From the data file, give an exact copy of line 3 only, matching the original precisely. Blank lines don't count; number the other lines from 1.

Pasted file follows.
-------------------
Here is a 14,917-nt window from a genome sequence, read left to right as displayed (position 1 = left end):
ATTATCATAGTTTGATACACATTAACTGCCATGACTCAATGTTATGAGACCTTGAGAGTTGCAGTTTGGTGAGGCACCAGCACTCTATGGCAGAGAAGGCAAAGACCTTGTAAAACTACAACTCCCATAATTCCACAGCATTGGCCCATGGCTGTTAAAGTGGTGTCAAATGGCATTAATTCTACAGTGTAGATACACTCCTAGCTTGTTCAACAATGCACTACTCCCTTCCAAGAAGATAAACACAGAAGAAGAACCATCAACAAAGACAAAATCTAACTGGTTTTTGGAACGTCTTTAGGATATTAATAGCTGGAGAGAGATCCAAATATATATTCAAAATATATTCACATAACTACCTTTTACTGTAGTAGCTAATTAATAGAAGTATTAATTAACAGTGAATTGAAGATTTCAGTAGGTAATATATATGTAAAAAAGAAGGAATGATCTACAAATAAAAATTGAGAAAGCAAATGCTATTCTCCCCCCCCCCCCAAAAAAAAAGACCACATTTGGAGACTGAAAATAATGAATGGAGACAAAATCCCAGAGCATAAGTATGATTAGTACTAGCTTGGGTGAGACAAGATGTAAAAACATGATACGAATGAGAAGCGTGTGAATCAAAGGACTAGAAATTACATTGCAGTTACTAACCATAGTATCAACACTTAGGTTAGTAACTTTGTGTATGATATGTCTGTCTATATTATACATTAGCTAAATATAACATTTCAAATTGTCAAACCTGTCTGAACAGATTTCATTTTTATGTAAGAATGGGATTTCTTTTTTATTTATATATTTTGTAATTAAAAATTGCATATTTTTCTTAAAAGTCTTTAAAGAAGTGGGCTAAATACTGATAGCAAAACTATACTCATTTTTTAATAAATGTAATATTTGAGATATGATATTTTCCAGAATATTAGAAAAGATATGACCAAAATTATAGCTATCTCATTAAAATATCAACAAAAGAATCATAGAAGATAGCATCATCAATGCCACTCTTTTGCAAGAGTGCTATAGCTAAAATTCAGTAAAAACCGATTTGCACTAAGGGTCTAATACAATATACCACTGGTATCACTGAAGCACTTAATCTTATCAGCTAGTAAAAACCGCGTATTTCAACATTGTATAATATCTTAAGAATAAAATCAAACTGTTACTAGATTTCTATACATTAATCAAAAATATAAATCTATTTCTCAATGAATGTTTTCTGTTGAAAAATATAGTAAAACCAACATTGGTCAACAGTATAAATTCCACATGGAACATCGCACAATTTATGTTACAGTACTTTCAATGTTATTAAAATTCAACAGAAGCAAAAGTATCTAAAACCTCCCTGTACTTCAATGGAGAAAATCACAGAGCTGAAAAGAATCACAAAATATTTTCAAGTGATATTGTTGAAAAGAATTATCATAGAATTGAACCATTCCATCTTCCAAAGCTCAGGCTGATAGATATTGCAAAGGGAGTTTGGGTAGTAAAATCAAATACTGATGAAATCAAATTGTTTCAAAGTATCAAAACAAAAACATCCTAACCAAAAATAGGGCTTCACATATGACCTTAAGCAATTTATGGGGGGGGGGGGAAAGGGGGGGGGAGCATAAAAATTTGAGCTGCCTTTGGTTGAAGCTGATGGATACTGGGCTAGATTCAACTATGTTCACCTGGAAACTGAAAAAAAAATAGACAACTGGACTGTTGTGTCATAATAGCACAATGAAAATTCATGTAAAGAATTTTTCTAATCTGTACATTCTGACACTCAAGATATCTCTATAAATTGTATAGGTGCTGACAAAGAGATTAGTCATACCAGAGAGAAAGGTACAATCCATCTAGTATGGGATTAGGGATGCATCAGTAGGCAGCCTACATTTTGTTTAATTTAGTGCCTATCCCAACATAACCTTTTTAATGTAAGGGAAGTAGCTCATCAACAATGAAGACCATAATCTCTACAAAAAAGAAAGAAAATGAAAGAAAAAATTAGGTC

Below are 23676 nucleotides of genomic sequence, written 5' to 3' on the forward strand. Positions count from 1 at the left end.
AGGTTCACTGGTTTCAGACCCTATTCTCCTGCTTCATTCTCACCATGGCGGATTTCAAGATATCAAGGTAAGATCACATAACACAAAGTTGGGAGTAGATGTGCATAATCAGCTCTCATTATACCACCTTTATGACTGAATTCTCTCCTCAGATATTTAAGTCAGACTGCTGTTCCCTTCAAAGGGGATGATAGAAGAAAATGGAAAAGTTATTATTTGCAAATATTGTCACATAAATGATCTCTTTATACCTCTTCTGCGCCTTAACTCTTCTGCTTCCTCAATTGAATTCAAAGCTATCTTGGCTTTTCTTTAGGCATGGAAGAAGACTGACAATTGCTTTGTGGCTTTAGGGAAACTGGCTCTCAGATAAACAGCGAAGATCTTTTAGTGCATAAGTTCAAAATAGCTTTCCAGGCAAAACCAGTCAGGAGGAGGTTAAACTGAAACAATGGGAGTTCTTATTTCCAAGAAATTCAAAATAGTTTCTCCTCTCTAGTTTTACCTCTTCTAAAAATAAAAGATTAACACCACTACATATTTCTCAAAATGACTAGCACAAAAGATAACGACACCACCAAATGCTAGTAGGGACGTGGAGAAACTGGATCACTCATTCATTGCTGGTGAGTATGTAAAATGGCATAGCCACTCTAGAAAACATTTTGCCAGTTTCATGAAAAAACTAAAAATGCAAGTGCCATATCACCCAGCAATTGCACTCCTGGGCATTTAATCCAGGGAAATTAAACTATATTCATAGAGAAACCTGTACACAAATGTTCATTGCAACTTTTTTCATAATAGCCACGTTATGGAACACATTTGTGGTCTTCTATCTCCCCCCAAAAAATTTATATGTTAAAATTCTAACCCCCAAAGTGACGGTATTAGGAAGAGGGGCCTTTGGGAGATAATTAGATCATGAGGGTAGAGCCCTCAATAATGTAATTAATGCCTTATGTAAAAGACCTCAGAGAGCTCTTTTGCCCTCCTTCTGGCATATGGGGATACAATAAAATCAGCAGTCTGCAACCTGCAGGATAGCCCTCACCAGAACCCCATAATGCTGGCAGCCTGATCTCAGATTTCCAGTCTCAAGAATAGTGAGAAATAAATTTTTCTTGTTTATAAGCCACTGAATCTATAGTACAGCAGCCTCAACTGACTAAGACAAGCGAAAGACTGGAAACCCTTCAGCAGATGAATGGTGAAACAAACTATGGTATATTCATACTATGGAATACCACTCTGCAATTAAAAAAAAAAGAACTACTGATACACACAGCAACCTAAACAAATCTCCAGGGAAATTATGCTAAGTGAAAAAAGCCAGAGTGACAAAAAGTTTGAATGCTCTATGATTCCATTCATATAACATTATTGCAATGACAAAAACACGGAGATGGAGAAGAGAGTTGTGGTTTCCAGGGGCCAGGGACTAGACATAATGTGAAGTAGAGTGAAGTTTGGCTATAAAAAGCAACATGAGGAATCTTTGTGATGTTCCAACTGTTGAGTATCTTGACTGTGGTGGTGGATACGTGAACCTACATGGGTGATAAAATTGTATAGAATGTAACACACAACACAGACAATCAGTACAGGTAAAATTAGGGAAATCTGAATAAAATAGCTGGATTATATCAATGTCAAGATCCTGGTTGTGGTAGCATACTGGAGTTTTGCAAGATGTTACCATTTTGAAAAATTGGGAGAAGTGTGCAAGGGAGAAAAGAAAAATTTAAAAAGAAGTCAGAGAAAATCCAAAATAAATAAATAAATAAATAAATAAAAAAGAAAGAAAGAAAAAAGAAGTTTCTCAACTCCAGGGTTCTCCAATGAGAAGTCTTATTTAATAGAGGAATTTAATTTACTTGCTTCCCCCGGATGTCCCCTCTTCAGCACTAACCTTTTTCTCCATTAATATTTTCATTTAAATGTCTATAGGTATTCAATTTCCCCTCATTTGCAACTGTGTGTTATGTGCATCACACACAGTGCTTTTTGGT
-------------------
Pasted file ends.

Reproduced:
Below are 23676 nucleotides of genomic sequence, written 5' to 3' on the forward strand. Positions count from 1 at the left end.